In addition, Ms. Dean said the Georgia Department of Corrections has given no information about her son’s condition or his whereabouts.

The mother told coalition leaders after their latest visit that Macon State Warden Gregory McLaughlin told her that Terrance was in an isolation cell, but the mother believes he was already in the hospital.

The family of a second inmate, Miguel Jackson, alleges he was severely beaten by upwards of 20 guards Dec. 31 during what is called a “shakedown” at Smith State Prison near Glennville, Ga. in which corrections officers search prisoners’ cells. Upon finding nothing, said Mrs. Delma Jackson, Miguel’s wife, the officers accused Mr. Jackson of having “something.” Mr. Jackson was pepper sprayed, handcuffed and beaten repeatedly with hammers resulting in a fractured nose and 50 stitches to his face, said Mrs. Jackson. Guards also attempted to throw him over the railing from the second floor, she said.

And because the family has not been allowed to see him, his wife said they worry whether or not he may have a concussion or internal injuries. Upon seeing pictures of her husband, Mrs. Jackson said she and other family members drove New Year’s Day three and a half hours from Atlanta to check on his status.

Their visit was denied by corrections personnel, she said. This was after the family waited 90 minutes to be given a sheet to fill out, requesting a visit. “We didn’t even want to sit there and visit, we just wanted to see that he was okay and they denied us that right,” Mrs. Jackson told The Final Call.
When she asked prison officials why visitation was denied, all officials said was that there was an “incident” and the only one authorized to approve a visit would be the warden, who was not there, Mrs. Jackson continued. Mrs. Jackson said her husband’s fractured nose as of Jan. 3 still had not been reset and she worried the violent encounter will affect him psychologically.

She was upset that the prison still had not contacted her or the family about whether Mr. Jackson was in the infirmary with injuries. “That is our loved one, he’s a human being and they’re treating him like an animal,” she said.

“That is our loved one, he’s a human being and theyre treating him like an animal.” Mrs. Delma Jackson, Miguel’s wife

At press time, The Final Call was awaiting a reply to its voice message request for an interview with the Department of Corrections’ Public Affairs Office. The latest update on its web page is dated Dec. 15 and indicates that four facilities had returned to normal operations.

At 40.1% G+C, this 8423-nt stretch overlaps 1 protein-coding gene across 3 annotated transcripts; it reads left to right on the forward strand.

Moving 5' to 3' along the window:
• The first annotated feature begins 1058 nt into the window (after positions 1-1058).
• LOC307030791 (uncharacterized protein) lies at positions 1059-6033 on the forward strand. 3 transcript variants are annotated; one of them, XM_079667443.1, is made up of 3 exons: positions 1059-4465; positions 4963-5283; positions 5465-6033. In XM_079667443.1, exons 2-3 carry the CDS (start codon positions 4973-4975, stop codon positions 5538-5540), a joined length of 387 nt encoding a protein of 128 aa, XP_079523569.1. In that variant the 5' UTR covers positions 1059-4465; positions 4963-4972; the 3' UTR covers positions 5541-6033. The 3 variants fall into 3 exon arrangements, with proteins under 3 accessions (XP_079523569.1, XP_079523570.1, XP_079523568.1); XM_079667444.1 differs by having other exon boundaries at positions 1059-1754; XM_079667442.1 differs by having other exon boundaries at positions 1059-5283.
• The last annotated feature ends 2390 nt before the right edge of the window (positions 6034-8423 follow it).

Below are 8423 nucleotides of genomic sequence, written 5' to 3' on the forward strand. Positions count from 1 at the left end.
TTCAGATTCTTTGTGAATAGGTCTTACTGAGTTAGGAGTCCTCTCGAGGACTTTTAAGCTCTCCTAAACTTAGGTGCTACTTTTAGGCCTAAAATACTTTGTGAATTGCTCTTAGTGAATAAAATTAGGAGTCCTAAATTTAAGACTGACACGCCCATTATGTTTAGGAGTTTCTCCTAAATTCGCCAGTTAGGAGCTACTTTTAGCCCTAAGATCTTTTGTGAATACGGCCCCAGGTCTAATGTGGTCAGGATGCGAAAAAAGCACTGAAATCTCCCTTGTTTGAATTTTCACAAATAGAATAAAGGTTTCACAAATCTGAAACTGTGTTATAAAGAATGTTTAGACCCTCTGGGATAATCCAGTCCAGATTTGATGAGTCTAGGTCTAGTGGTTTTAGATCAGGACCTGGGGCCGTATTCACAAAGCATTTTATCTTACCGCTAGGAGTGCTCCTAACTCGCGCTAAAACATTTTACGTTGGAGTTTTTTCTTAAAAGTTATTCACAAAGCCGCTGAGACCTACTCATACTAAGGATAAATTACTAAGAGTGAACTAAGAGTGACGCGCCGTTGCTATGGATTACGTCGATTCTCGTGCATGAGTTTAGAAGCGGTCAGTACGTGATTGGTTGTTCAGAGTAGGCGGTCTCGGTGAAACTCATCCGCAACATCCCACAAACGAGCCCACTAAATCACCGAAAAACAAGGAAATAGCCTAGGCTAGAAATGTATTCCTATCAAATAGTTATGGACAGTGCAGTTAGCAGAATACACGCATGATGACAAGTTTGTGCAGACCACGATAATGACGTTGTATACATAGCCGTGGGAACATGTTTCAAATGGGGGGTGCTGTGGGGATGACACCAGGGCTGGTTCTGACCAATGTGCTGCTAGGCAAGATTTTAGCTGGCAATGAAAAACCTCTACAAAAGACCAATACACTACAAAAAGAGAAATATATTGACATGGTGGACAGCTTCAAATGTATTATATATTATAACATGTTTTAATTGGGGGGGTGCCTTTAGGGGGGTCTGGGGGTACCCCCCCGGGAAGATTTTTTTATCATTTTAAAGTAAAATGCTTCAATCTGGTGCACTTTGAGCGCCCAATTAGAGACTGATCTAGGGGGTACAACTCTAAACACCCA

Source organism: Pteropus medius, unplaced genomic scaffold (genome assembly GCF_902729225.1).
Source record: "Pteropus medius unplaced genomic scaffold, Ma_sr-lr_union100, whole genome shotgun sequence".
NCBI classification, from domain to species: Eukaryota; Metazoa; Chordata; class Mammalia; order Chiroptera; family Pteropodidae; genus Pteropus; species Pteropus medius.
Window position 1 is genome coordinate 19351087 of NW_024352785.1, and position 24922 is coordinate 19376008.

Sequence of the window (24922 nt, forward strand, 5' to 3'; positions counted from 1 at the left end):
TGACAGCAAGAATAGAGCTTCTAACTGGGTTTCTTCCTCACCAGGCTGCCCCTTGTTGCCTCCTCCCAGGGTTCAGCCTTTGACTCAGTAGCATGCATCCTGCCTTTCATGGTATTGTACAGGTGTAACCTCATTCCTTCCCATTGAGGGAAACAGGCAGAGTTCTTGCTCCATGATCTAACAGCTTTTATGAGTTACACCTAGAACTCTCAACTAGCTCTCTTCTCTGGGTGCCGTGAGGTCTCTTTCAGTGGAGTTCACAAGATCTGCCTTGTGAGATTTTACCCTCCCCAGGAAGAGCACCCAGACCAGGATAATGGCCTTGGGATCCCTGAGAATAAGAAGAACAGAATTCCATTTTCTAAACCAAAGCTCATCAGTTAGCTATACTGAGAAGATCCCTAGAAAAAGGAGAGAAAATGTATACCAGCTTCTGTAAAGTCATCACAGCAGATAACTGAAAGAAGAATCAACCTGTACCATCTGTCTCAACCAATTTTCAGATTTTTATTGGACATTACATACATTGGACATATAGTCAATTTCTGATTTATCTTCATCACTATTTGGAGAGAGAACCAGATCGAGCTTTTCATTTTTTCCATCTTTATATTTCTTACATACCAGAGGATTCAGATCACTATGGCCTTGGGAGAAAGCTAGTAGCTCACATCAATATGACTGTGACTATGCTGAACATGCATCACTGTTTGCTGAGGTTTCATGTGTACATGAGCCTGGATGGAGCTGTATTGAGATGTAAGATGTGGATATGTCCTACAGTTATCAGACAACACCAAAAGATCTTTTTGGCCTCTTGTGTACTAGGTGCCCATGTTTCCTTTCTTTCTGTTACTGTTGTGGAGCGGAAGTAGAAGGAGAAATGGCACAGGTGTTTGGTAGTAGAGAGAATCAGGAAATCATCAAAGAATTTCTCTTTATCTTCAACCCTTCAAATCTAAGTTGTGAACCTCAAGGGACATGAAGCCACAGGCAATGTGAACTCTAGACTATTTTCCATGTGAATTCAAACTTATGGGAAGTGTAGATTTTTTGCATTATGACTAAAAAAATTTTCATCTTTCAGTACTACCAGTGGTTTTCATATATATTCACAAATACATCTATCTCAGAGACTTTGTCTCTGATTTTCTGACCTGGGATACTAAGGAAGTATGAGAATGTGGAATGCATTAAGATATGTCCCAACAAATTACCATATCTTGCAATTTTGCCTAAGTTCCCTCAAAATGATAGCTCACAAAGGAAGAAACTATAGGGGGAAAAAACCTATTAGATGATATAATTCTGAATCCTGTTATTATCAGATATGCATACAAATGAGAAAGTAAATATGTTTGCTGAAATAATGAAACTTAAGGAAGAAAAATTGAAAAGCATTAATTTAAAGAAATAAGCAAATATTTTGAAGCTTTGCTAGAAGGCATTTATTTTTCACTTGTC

The prisoners’ strike included Hays, Smith, Telfair and Macon State Prisons and other facilities. Inside the institutions, inmates refused to come out of their cells to petition officials to be paid for work – given that they must pay for medical services – better medical care and better quality food, more self-improvement and educational programs, consistent disciplinary policies and a clear parole policy.

Coalition spokespersons said that beating occurred around the same time it was negotiating access to certain prisons to investigate conditions. And even as the delegation visited Macon State, the corrections department was apparently covering up the inmate’s reported retaliatory beating by several CERT (Correctional Emergency Response Team) members.
Witnesses reported to the coalition that CERT officers restrained Terrance Dean after an alleged dispute with a guard, dragged him from his cell in handcuffs and leg irons, removed him to the prison gym and beat him unconscious.

The beating remained unreported by corrections officials even though the coalition specifically raised questions about reports of retaliatory beatings, said the group. Questions were also asked about the status and whereabouts of 37 – or more – men the corrections department identified as strike “conspirators,” the coalition said.

The coalition formed to help support the prisoners’ calls for reform and includes the NAACP, the Nation of Islam, the ACLU of Georgia, the U.S. Human Rights Network, All of Us or None and The Ordinary People Society. Among other concerns is the potential cover up of an attempted murder.
“This agenda just got jumped up 10,000 times, not by us, but by them, these men who are suffering inside these walls. They’re the spark that lit the prairie fire and hopefully we who are on the outside that have united around their particular interests in Georgia can keep this going. The coalition has attracted a lot of people but the interesting thing is where in the hell is John Lewis? The coalition is growing but absent in any kind of way is the Congressional Black Caucus,” Ms. Brown said, referring to Congressman John Lewis, D-Ga., and other federal lawmakers.

She told The Final Call that few political officials from Georgia have addressed the issue. But state lawmaker Roberta Abdul Salaam has been very supportive, said coalition leaders. The coalition has reached out to CBC Chair Rep. Barbara Lee, D-Calif., and Rep. Lewis but have not received a response, said Ms. Brown.

“Everybody else in the world has come in without us sending a message to them, but not them. Where is the CBC? These men are their constituents, especially John Lewis, Tyrone Brooks (a state representative), and other Black leaders in Georgia,” asked Ms. Brown.

“We need them to do something: Bring the federal government in on behalf of these men … This is a disgrace that these people came into office on the blood of our people like Fannie Lou Hamer, who gave up her eye and her life … The duty of Black elected officials here is clear and they have failed to do their duty to these men and address this question. And I’m saying they should come on back home before we have to start talking about what we’re doing about their failure,” Ms. Brown said. Ed DuBose, head of the Georgia state NAACP, is co-chair of the coalition.